Good public policy does not always have to re-invented.
“It may finally be time for Americans to consider ideas from a place that they don’t usually look to for inspiration: the rest of the planet. The U.S.’s economic predicament does present some unique dilemmas. The Obama Administration has already pushed hard on the levers that countries usually use to get out of a slump, to little discernible effect. Short-term interest rates are near zero and fiscal stimulus is aggressive, judging from a budget deficit of about 10 percent of gross domestic product. David Rosenberg, chief economist at Gluskin Sheff & Associates, a Toronto-based wealth-management firm, says of the U.S.: “We’re basically in uncharted territory.”
Maybe so. But there are guideposts that can help point the way out. The U.S., after all, is not the first country to wrestle with how to restart growth despite budget deficits that constrain big-spending solutions. The challenge is how to apply lessons from other countries to shore up American weaknesses, without sacrificing the strengths that make the U.S., for all its troubles, the world’s biggest economy.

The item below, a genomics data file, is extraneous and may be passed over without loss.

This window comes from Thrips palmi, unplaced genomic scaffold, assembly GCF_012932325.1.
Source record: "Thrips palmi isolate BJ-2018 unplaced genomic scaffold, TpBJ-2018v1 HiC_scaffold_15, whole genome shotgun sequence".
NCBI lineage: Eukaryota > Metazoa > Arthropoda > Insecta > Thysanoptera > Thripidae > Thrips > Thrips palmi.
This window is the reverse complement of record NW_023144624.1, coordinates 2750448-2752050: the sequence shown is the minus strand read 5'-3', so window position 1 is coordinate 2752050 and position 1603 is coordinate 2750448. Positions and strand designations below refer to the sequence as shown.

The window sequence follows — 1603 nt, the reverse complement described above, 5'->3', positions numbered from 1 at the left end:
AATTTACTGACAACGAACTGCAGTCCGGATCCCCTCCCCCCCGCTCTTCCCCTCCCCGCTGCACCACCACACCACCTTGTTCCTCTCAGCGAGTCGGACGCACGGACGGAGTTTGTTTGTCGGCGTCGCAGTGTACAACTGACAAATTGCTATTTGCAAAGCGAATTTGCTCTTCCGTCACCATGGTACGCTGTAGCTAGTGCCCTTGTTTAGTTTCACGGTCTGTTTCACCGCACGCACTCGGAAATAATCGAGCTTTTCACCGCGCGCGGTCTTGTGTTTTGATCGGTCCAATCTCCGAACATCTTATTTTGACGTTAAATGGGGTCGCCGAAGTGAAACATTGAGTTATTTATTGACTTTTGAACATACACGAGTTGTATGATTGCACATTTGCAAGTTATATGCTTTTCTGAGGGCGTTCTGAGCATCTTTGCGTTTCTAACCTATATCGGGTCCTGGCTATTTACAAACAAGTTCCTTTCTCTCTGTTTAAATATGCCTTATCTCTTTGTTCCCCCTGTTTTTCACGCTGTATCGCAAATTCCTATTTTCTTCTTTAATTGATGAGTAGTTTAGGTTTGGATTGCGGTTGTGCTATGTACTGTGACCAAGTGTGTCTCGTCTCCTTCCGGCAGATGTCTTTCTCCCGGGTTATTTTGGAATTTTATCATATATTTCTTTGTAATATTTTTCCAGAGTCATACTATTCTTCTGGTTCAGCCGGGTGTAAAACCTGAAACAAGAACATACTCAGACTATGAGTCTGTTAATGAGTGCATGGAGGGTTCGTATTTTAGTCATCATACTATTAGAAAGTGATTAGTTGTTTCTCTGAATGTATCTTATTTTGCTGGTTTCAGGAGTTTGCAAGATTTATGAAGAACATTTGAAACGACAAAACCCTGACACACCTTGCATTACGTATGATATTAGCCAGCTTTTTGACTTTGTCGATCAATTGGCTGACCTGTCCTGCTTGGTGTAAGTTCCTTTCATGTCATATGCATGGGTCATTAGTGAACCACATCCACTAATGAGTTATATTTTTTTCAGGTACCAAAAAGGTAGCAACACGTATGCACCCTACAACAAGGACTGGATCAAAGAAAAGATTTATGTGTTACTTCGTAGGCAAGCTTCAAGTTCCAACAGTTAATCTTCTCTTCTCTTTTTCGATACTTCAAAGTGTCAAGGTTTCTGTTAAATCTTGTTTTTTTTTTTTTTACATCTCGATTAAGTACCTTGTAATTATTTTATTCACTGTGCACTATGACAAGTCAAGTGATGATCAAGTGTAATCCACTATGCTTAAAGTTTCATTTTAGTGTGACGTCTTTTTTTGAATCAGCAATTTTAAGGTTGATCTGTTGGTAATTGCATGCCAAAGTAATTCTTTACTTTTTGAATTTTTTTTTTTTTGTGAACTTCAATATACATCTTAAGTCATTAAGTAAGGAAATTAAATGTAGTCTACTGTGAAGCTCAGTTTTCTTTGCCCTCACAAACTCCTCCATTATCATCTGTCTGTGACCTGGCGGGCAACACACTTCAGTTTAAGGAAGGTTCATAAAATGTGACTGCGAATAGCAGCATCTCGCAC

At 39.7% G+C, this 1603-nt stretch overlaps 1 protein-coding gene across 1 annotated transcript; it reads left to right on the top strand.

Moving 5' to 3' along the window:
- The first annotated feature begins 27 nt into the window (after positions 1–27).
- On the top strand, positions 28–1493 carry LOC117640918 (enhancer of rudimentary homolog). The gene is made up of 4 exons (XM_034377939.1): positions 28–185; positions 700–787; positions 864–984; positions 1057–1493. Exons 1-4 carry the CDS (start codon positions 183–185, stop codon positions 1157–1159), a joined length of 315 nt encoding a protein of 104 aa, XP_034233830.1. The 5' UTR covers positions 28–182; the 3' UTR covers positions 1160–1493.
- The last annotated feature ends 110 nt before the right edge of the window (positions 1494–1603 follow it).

To prod the conversation forward, Bloomberg Businessweek scanned the world and found innovative economic ideas in countries as diverse as Germany, Brazil, Singapore, and Thailand that are applicable to America’s mess. The focus was on short-term solutions, but since there aren’t a whole lot of miracle fixes to be had, we also considered some longer-term reforms that create a better environment for years of sustainable growth.
There’s no guarantee that all of these ideas would work in an American context. But it’s clear that some fresh, non-ideological thinking is needed. ”